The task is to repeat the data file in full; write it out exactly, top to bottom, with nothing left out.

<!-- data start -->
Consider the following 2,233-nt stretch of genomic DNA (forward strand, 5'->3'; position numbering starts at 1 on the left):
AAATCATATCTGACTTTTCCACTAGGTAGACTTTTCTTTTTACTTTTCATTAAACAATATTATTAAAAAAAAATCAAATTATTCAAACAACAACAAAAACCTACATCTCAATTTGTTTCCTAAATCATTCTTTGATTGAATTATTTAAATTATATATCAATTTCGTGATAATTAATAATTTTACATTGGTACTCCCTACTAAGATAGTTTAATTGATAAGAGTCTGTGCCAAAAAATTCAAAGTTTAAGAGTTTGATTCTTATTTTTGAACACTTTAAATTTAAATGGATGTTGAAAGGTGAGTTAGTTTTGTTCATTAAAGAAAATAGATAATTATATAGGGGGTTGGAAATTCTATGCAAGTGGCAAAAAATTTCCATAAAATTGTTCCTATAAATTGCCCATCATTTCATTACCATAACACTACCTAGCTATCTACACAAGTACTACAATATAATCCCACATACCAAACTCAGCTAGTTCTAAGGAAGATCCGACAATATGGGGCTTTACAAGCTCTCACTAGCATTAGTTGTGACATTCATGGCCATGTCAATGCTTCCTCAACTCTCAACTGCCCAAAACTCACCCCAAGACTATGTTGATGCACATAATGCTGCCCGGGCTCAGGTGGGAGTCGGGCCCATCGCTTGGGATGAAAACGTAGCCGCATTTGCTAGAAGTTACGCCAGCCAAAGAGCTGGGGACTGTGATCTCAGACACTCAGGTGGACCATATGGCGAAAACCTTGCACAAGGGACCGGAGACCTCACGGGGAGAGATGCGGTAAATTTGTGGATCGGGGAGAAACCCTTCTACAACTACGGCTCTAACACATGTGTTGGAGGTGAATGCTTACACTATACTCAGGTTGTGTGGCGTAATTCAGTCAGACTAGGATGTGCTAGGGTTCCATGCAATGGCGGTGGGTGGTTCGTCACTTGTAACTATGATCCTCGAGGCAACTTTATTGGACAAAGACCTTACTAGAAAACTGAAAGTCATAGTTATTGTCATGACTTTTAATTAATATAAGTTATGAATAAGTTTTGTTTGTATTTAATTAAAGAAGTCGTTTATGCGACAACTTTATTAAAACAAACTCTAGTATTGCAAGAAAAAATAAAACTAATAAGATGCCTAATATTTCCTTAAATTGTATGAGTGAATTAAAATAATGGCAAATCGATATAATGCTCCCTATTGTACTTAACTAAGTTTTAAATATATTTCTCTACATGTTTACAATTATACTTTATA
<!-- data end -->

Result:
Consider the following 2,233-nt stretch of genomic DNA (forward strand, 5'->3'; position numbering starts at 1 on the left):
AAATCATATCTGACTTTTCCACTAGGTAGACTTTTCTTTTTACTTTTCATTAAACAATATTATTAAAAAAAAATCAAATTATTCAAACAACAACAAAAACCTACATCTCAATTTGTTTCCTAAATCATTCTTTGATTGAATTATTTAAATTATATATCAATTTCGTGATAATTAATAATTTTACATTGGTACTCCCTACTAAGATAGTTTAATTGATAAGAGTCTGTGCCAAAAAATTCAAAGTTTAAGAGTTTGATTCTTATTTTTGAACACTTTAAATTTAAATGGATGTTGAAAGGTGAGTTAGTTTTGTTCATTAAAGAAAATAGATAATTATATAGGGGGTTGGAAATTCTATGCAAGTGGCAAAAAATTTCCATAAAATTGTTCCTATAAATTGCCCATCATTTCATTACCATAACACTACCTAGCTATCTACACAAGTACTACAATATAATCCCACATACCAAACTCAGCTAGTTCTAAGGAAGATCCGACAATATGGGGCTTTACAAGCTCTCACTAGCATTAGTTGTGACATTCATGGCCATGTCAATGCTTCCTCAACTCTCAACTGCCCAAAACTCACCCCAAGACTATGTTGATGCACATAATGCTGCCCGGGCTCAGGTGGGAGTCGGGCCCATCGCTTGGGATGAAAACGTAGCCGCATTTGCTAGAAGTTACGCCAGCCAAAGAGCTGGGGACTGTGATCTCAGACACTCAGGTGGACCATATGGCGAAAACCTTGCACAAGGGACCGGAGACCTCACGGGGAGAGATGCGGTAAATTTGTGGATCGGGGAGAAACCCTTCTACAACTACGGCTCTAACACATGTGTTGGAGGTGAATGCTTACACTATACTCAGGTTGTGTGGCGTAATTCAGTCAGACTAGGATGTGCTAGGGTTCCATGCAATGGCGGTGGGTGGTTCGTCACTTGTAACTATGATCCTCGAGGCAACTTTATTGGACAAAGACCTTACTAGAAAACTGAAAGTCATAGTTATTGTCATGACTTTTAATTAATATAAGTTATGAATAAGTTTTGTTTGTATTTAATTAAAGAAGTCGTTTATGCGACAACTTTATTAAAACAAACTCTAGTATTGCAAGAAAAAATAAAACTAATAAGATGCCTAATATTTCCTTAAATTGTATGAGTGAATTAAAATAATGGCAAATCGATATAATGCTCCCTATTGTACTTAACTAAGTTTTAAATATATTTCTCTACATGTTTACAATTATACTTTATA